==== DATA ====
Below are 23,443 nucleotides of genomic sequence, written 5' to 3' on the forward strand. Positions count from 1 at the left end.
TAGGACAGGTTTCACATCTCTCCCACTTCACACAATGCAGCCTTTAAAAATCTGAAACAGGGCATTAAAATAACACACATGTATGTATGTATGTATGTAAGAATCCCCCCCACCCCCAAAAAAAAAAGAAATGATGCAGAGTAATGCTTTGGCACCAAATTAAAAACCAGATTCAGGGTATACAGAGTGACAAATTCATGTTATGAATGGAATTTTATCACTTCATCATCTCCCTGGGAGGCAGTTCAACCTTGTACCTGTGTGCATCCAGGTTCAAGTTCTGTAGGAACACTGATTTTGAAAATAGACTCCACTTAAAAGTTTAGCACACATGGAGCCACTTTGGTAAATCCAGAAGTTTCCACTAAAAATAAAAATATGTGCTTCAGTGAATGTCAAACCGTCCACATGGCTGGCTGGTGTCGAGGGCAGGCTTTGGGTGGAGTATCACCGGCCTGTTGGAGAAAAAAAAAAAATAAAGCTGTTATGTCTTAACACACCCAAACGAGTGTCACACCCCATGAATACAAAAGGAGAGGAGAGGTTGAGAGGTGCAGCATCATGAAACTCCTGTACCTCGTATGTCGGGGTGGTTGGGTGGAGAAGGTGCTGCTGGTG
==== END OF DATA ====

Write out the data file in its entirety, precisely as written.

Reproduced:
Below are 23,443 nucleotides of genomic sequence, written 5' to 3' on the forward strand. Positions count from 1 at the left end.
TAGGACAGGTTTCACATCTCTCCCACTTCACACAATGCAGCCTTTAAAAATCTGAAACAGGGCATTAAAATAACACACATGTATGTATGTATGTATGTAAGAATCCCCCCCACCCCCAAAAAAAAAAGAAATGATGCAGAGTAATGCTTTGGCACCAAATTAAAAACCAGATTCAGGGTATACAGAGTGACAAATTCATGTTATGAATGGAATTTTATCACTTCATCATCTCCCTGGGAGGCAGTTCAACCTTGTACCTGTGTGCATCCAGGTTCAAGTTCTGTAGGAACACTGATTTTGAAAATAGACTCCACTTAAAAGTTTAGCACACATGGAGCCACTTTGGTAAATCCAGAAGTTTCCACTAAAAATAAAAATATGTGCTTCAGTGAATGTCAAACCGTCCACATGGCTGGCTGGTGTCGAGGGCAGGCTTTGGGTGGAGTATCACCGGCCTGTTGGAGAAAAAAAAAAAATAAAGCTGTTATGTCTTAACACACCCAAACGAGTGTCACACCCCATGAATACAAAAGGAGAGGAGAGGTTGAGAGGTGCAGCATCATGAAACTCCTGTACCTCGTATGTCGGGGTGGTTGGGTGGAGAAGGTGCTGCTGGTG